Apple introduced Continuity Camera last year, a feature that lets you turn the iPhone’s rear-facing camera into a sophisticated Mac webcam. You need to be running iOS 16 on your iPhone and macOS Ventura on your computer to upgrade your webcam experience for Zoom calls, FaceTime, and improvised hands-on videos. On Android, you’ll have to wait for Android 14 to turn your phone into a webcam. But the feature is apparently in the works.
The first Android 14 developer preview isn’t far at this point. That means we’ll soon see lots of leaks detailing the features that Google is developing for this year’s big software upgrade. One of them is support for turning the Android phone into a webcam.
That’s a feature missing from the Android operating system, but something achievable on Android if you tweak with the phone and install the right apps. However, doing that will require rooting the handset, as Android Central reports. That’s an extra hassle for regular Android users who won’t care much about such procedures.
It would be easier to purchase a more expensive webcam rather than turning your Android phone into a webcam. Or you can wait for Android 14 to drop if the recent findings are accurate.
According to Mishaal Rahman, Android 14 might introduce a service called “DeviceAsWebCam.” He already found the service in the most recent AOSP repository. As the name implies, the service turns the Android phone’s rear camera into a webcam.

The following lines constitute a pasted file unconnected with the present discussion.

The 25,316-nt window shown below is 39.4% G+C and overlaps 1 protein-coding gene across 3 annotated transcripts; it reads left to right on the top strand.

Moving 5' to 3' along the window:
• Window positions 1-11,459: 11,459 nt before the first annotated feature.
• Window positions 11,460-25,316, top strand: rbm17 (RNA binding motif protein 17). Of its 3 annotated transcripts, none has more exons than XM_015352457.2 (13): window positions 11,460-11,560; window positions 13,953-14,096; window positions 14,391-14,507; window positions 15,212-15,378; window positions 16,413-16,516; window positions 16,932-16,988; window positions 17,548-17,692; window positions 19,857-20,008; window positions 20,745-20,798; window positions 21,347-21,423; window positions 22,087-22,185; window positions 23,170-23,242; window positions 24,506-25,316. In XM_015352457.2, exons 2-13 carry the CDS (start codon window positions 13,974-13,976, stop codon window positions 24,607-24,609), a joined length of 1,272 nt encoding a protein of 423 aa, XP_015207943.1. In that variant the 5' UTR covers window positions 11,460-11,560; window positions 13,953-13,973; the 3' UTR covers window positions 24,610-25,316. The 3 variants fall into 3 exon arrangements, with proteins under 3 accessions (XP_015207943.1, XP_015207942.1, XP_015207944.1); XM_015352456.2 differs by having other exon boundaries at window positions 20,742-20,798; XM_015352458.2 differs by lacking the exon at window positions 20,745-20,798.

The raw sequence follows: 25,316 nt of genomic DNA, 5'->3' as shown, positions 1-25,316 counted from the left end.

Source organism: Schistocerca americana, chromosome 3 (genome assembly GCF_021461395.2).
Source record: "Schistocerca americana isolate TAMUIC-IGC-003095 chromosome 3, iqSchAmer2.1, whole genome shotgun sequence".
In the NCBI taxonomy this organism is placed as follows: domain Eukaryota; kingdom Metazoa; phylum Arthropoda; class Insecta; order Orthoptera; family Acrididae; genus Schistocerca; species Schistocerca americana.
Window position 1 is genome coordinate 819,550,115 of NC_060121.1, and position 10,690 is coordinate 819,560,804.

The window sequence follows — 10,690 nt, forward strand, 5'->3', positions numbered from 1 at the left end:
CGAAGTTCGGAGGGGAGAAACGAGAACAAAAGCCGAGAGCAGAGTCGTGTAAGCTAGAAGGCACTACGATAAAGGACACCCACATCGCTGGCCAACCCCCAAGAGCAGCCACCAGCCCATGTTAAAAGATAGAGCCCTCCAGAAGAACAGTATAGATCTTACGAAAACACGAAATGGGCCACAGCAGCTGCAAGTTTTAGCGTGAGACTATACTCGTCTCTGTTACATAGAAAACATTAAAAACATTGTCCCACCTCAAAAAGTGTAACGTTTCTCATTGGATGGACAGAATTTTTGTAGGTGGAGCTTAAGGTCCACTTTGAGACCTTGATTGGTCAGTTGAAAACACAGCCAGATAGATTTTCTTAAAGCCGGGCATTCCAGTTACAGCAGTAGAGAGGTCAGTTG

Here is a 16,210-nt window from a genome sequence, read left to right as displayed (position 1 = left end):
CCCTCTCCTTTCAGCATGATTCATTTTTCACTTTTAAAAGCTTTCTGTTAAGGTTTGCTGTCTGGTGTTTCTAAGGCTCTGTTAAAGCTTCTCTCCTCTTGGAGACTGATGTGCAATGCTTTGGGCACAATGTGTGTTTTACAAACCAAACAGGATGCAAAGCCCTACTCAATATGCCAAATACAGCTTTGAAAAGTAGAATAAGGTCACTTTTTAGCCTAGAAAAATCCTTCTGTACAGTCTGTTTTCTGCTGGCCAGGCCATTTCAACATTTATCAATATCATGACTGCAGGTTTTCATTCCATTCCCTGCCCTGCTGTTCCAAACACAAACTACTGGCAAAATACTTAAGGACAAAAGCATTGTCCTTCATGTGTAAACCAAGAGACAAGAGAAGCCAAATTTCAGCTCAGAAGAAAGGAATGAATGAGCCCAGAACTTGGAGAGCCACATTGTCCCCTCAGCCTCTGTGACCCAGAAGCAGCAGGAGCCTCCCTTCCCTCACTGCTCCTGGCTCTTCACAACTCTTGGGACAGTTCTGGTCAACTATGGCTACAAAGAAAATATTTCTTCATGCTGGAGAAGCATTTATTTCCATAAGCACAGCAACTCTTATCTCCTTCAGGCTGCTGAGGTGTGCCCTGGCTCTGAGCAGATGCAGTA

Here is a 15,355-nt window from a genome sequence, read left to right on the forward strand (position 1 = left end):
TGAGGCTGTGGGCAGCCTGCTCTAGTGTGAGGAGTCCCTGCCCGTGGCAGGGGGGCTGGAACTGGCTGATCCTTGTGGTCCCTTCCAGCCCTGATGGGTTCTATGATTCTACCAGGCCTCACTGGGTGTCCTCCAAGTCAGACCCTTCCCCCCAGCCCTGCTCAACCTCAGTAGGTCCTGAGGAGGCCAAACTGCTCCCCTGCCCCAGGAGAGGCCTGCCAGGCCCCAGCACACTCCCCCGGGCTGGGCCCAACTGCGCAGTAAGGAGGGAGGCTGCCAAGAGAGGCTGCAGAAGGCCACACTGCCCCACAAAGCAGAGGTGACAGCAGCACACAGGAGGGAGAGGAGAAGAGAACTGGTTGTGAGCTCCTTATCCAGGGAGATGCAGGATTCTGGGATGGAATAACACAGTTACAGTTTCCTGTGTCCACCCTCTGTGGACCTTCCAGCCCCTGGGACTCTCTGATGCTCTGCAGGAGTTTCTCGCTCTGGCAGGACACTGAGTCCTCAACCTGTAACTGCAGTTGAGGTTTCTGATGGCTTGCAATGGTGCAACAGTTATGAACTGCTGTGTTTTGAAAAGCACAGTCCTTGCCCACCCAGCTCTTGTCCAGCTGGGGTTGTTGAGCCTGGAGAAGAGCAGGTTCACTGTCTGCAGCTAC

However, it looks like you’ll need to connect the Android 14 device to the computer via USB. That’s a different take than Apple’s Continuity Camera. You can use an iPhone as a webcam wirelessly without requiring a cable. The service works via USB as well. The wired connection should also recharge the iPhone’s battery. The Mac will also warn users if the iPhone battery level gets low.
While it’s easy for Apple to connect its devices for such experiences, Google doesn’t have the same luxury. We’d speculate that using Android 14 as a webcam should work with all types of computers. From Windows to Chrome OS to Mac.
As for Google copying Apple’s Continuity Camera, using a smartphone’s primary camera as a webcam can certainly come in handy.
The pandemic increased the popularity of video chats, whether it’s for work, school, or talking with friends and family. Smartphones have significantly better cameras than laptops and PCs. Using them to improve video conferencing experiences on traditional computers makes a lot of sense.
Mounting the smartphone as a webcam on your computer will be the real challenge, once Android 14 enables the feature.